MENA Roundup is a weekly publication containing insightful articles on politics in the Middle East, focussing on Syria and Iraq. email@example.com
It is hard to follow the rapid developments in Syria and that’s why I can only highlight some aspects in these short roundups. Feel free to contact me if you have any questions or if you need information regarding specific issues.
The UN Security Council’s resolution demands a 30-day countrywide ceasefire. Emphasis on “demands”. As the resolution is non-binding, there wouldn’t be enforcement mechanisms anyway. Overall, the whole situation in Eastern Ghouta reminds of what happened in East Aleppo: 1. Heavy bombardment of civilian neighborhoods/infrastructure under the pretext that terrorist groups are excluded from any deal 2. Announcements of humanitarian corridors that lead into regime controlled areas 3. Conclusion, that the fact that almost no one uses such corridors means that terrorists are holding the people hostage (and definitely not that the people fear to fall in the hands of the guys who bombed and starved them for years!) 4. Justification of an all-out offensive.
The difference: When East Aleppo collapsed, tens of thousands of civilians and fighters were evacuated to the western Aleppo countryside and Idlib. Such forced displacements/rebel transfers are also thinkable in the case of Ghouta but appear to be less likely.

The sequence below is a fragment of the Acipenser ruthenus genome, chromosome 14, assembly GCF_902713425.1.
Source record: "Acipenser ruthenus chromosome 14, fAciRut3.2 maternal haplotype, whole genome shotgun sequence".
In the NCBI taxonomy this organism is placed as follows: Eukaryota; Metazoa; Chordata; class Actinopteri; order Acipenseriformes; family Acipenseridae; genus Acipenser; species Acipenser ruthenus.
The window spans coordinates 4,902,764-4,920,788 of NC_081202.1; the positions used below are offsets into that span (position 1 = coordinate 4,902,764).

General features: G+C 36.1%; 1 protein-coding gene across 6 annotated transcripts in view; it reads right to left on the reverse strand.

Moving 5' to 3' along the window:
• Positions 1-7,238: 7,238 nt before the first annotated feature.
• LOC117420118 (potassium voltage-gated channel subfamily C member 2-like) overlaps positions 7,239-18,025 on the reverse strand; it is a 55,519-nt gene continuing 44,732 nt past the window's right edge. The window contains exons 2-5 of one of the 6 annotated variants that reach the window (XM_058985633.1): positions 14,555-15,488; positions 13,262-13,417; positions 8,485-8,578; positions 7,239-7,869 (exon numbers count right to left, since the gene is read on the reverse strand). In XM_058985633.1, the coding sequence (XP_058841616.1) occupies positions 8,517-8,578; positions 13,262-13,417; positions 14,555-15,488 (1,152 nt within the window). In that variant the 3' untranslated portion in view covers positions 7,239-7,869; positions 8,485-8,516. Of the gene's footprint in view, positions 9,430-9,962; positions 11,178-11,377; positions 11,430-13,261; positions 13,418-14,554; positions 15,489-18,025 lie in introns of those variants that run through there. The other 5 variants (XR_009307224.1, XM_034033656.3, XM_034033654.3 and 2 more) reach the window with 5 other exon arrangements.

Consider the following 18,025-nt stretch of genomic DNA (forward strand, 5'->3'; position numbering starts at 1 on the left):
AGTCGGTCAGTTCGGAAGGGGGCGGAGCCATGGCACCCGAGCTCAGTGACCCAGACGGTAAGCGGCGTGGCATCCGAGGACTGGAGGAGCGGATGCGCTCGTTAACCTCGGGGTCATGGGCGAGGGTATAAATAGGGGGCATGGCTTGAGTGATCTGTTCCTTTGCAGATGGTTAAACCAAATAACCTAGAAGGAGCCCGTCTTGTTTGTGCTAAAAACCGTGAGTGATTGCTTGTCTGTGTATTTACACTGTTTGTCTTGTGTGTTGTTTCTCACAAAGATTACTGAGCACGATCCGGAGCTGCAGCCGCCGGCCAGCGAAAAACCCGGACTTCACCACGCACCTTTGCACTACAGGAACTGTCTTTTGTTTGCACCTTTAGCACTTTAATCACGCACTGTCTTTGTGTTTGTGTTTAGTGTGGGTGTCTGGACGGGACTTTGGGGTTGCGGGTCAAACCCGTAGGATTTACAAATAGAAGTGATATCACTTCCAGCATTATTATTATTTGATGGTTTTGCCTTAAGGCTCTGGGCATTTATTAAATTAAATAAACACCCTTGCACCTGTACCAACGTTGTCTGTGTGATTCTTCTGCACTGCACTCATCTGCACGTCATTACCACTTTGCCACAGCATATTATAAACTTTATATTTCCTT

Meanwhile in Idlib and western Aleppo, the war between the newly formed alliance Jabhat Tahrir Souriya (JTS) and the jihadists of Hayat Tahrir al-Sham (HTS) continues. So far, HTS has lost significant territory in western Aleppo. HTS’s media accounts try to rally the many foreign fighters behind the group and prevent defections of both foreign and local fighters. Yet, a counterattack, apparently supported by the Turkistan Islamic Party (TIP) is ongoing. Hard to say who will emerge victorious without intel regarding the backdoor-diplomacy that is undoubtedly ongoing and includes Turkey.
Turkish backed rebels have sealed the entire border between the Afrin region and Turkey. That “security belt” connects the Euphrates-Shield areas with rebel controlled territory in western Aleppo and Idlib.
Deir ez-Zor: Multiple reports not only say clashes between YPG forces and regime troops occurred east of the city but also that US warplanes attacked those troops. Note that it is not so long ago that US firepower killed at least 100 (if not hundreds) pro-regime forces in the area, including Russian contractors.
Amberin Zaman spoke with PYD’s Salih Muslim days before he was arrested in Praque. In the conversation, Muslim claims that Turkey tried to convince the YPG to join the fight against the Assad regime in early stages of the conflict. He further indicates that an agreement between the PYD/YPG and the Assad regime could be reached.
While the Daraa ceasefire was once considered an example of how de-escalation might lead to a diplomatic solution for the whole of Syria, the recent string of ceasefire violations suggest a long, slow, and brutal fight to come, writes Ellen Bevier.